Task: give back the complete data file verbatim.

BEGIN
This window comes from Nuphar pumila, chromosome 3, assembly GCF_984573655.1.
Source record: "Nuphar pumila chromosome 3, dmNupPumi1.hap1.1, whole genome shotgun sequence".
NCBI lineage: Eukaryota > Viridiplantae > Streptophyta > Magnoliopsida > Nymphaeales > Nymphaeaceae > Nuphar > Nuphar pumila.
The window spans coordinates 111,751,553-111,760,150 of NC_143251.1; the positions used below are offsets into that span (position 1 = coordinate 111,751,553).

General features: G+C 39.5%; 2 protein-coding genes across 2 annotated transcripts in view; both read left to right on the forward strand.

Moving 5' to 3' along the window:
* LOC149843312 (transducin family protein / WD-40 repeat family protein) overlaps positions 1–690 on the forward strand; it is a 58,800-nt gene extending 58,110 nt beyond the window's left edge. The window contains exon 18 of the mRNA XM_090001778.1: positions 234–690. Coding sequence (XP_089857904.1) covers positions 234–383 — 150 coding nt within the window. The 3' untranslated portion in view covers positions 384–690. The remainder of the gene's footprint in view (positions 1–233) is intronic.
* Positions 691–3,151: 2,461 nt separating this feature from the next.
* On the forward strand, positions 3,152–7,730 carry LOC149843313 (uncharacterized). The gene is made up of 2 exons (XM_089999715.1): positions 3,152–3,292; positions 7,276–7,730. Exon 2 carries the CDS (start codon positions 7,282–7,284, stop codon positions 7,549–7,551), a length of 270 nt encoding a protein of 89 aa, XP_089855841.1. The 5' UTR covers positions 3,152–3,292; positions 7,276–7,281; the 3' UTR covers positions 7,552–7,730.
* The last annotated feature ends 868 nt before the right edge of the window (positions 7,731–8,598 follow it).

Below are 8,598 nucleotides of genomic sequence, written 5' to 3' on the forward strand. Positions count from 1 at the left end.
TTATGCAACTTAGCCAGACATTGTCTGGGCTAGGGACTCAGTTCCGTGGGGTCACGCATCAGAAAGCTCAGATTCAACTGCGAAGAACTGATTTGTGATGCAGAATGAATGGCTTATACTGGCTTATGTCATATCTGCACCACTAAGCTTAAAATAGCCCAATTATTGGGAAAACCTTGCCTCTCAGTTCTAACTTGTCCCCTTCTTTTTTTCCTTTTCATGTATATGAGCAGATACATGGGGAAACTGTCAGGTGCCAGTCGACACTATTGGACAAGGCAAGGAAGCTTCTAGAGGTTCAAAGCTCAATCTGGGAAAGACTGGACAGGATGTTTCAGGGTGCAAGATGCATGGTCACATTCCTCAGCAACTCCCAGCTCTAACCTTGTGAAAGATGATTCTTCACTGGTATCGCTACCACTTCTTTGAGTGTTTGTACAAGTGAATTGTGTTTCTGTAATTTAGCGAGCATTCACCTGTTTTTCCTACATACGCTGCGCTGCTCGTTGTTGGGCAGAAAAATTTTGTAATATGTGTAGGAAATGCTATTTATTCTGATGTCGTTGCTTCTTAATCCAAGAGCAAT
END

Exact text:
This window comes from Nuphar pumila, chromosome 3, assembly GCF_984573655.1.
Source record: "Nuphar pumila chromosome 3, dmNupPumi1.hap1.1, whole genome shotgun sequence".
NCBI lineage: Eukaryota > Viridiplantae > Streptophyta > Magnoliopsida > Nymphaeales > Nymphaeaceae > Nuphar > Nuphar pumila.
The window spans coordinates 111,751,553-111,760,150 of NC_143251.1; the positions used below are offsets into that span (position 1 = coordinate 111,751,553).

General features: G+C 39.5%; 2 protein-coding genes across 2 annotated transcripts in view; both read left to right on the forward strand.

Moving 5' to 3' along the window:
* LOC149843312 (transducin family protein / WD-40 repeat family protein) overlaps positions 1–690 on the forward strand; it is a 58,800-nt gene extending 58,110 nt beyond the window's left edge. The window contains exon 18 of the mRNA XM_090001778.1: positions 234–690. Coding sequence (XP_089857904.1) covers positions 234–383 — 150 coding nt within the window. The 3' untranslated portion in view covers positions 384–690. The remainder of the gene's footprint in view (positions 1–233) is intronic.
* Positions 691–3,151: 2,461 nt separating this feature from the next.
* On the forward strand, positions 3,152–7,730 carry LOC149843313 (uncharacterized). The gene is made up of 2 exons (XM_089999715.1): positions 3,152–3,292; positions 7,276–7,730. Exon 2 carries the CDS (start codon positions 7,282–7,284, stop codon positions 7,549–7,551), a length of 270 nt encoding a protein of 89 aa, XP_089855841.1. The 5' UTR covers positions 3,152–3,292; positions 7,276–7,281; the 3' UTR covers positions 7,552–7,730.
* The last annotated feature ends 868 nt before the right edge of the window (positions 7,731–8,598 follow it).

Below are 8,598 nucleotides of genomic sequence, written 5' to 3' on the forward strand. Positions count from 1 at the left end.
TTATGCAACTTAGCCAGACATTGTCTGGGCTAGGGACTCAGTTCCGTGGGGTCACGCATCAGAAAGCTCAGATTCAACTGCGAAGAACTGATTTGTGATGCAGAATGAATGGCTTATACTGGCTTATGTCATATCTGCACCACTAAGCTTAAAATAGCCCAATTATTGGGAAAACCTTGCCTCTCAGTTCTAACTTGTCCCCTTCTTTTTTTCCTTTTCATGTATATGAGCAGATACATGGGGAAACTGTCAGGTGCCAGTCGACACTATTGGACAAGGCAAGGAAGCTTCTAGAGGTTCAAAGCTCAATCTGGGAAAGACTGGACAGGATGTTTCAGGGTGCAAGATGCATGGTCACATTCCTCAGCAACTCCCAGCTCTAACCTTGTGAAAGATGATTCTTCACTGGTATCGCTACCACTTCTTTGAGTGTTTGTACAAGTGAATTGTGTTTCTGTAATTTAGCGAGCATTCACCTGTTTTTCCTACATACGCTGCGCTGCTCGTTGTTGGGCAGAAAAATTTTGTAATATGTGTAGGAAATGCTATTTATTCTGATGTCGTTGCTTCTTAATCCAAGAGCAAT